Digital Storytelling, Then and Now: From Academic Tool to Social Empowerment

ID: 51737 Type: Brief Paper
  1. Julie Springer, National Gallery of Art, Washington, DCEducation Division, United States

Thursday, June 28 4:10-4:30 PM

No presider for this session.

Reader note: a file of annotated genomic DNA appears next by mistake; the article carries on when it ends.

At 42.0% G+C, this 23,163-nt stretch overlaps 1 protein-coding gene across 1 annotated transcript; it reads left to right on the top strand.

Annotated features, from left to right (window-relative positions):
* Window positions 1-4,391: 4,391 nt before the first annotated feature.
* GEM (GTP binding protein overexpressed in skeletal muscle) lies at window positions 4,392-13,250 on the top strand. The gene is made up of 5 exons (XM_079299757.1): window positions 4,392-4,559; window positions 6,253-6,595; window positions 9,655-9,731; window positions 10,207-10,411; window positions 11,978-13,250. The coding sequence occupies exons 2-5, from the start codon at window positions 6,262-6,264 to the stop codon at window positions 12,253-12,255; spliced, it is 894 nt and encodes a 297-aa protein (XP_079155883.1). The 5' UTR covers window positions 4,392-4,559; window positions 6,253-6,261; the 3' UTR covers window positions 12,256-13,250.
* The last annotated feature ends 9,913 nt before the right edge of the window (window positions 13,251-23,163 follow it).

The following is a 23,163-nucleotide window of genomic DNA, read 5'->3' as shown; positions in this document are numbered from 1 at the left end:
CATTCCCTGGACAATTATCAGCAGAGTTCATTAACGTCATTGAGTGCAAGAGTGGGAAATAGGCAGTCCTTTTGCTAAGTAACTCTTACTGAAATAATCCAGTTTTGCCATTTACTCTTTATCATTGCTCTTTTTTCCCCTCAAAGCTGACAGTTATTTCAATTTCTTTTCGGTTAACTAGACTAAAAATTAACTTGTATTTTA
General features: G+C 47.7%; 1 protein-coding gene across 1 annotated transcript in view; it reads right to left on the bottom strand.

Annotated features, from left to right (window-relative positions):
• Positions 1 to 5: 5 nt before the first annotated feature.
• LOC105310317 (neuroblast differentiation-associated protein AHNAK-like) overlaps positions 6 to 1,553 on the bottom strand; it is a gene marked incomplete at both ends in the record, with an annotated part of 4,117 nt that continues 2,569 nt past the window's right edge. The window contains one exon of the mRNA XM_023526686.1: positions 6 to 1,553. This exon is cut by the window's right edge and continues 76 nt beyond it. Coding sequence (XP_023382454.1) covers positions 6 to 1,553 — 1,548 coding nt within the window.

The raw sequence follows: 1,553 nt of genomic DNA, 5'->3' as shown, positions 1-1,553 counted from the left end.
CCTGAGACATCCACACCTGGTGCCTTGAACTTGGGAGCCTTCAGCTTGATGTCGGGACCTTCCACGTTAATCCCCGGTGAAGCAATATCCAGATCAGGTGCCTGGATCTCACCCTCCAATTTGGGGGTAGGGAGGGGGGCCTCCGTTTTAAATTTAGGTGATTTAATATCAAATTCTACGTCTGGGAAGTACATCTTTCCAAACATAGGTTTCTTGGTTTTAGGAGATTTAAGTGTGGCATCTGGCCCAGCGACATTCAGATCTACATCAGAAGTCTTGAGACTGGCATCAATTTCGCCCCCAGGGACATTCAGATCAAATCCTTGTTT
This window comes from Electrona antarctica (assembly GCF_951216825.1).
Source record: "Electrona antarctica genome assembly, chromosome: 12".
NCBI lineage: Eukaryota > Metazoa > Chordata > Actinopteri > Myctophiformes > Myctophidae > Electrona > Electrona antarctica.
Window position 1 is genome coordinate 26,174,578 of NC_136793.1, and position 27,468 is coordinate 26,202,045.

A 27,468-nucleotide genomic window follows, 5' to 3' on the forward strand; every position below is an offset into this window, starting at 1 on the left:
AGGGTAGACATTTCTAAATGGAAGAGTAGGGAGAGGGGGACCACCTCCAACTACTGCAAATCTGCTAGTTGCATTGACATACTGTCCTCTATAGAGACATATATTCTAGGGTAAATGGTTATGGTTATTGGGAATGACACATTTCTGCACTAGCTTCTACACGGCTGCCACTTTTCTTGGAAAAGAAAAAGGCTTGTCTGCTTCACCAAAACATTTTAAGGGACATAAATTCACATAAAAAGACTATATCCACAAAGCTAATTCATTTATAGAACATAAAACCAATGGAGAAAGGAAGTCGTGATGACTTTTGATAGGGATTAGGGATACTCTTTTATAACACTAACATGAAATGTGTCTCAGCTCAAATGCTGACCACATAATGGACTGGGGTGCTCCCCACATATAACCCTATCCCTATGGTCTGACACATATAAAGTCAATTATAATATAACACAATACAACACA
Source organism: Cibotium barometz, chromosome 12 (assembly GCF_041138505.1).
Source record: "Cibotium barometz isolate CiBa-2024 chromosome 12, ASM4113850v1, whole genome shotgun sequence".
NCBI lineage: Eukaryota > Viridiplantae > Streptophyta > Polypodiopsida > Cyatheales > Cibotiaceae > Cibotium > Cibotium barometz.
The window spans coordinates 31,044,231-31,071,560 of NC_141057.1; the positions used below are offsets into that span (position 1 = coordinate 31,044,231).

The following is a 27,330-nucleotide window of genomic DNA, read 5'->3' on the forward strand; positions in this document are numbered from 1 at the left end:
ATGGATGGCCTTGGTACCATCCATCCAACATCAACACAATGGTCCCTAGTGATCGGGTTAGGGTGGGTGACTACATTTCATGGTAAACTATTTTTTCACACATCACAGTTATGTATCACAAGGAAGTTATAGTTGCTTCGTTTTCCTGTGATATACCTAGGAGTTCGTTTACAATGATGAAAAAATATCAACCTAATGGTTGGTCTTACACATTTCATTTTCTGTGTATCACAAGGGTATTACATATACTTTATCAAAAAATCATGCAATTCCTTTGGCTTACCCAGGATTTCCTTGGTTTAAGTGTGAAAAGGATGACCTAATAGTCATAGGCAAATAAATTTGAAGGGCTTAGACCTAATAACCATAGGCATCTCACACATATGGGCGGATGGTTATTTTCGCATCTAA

This reflection on digital storytelling traces the variety of educational roles it has served over the last two decades, from its origins as an academic tool for technology literacy, to a powerful vehicle for personal growth and community building Digital storytelling has swept the globe impacting academics, corporate life, healthcare, and human rights advocacy It has documented countless histories of individuals and social groups Today it is used as an instrument for social justice, capitalizing on the power of story to connect lives, cultivate empathy, and inspire storytellers and listeners alike Digital storytelling allowed educators to teach much of the content and skills established by their curricula while putting into play the learner-centered teaching methodologies that were gaining in popularity It was cross-disciplinary and multi-modal—visual, auditory, kinesthetic—thus offering many different approaches to learning Digital storytelling also dovetailed with recent findings in cognitive science and social and emotional learning Today digital storytelling is used worldwide for socially responsive learning Sharing meaningful stories can be theraputic It connects people and reminds them that what they have in common may be far more important than what divides them Digital storytelling has become an important modern medium for an age-old practice—one that is humanistic and more relevant globally than ever before


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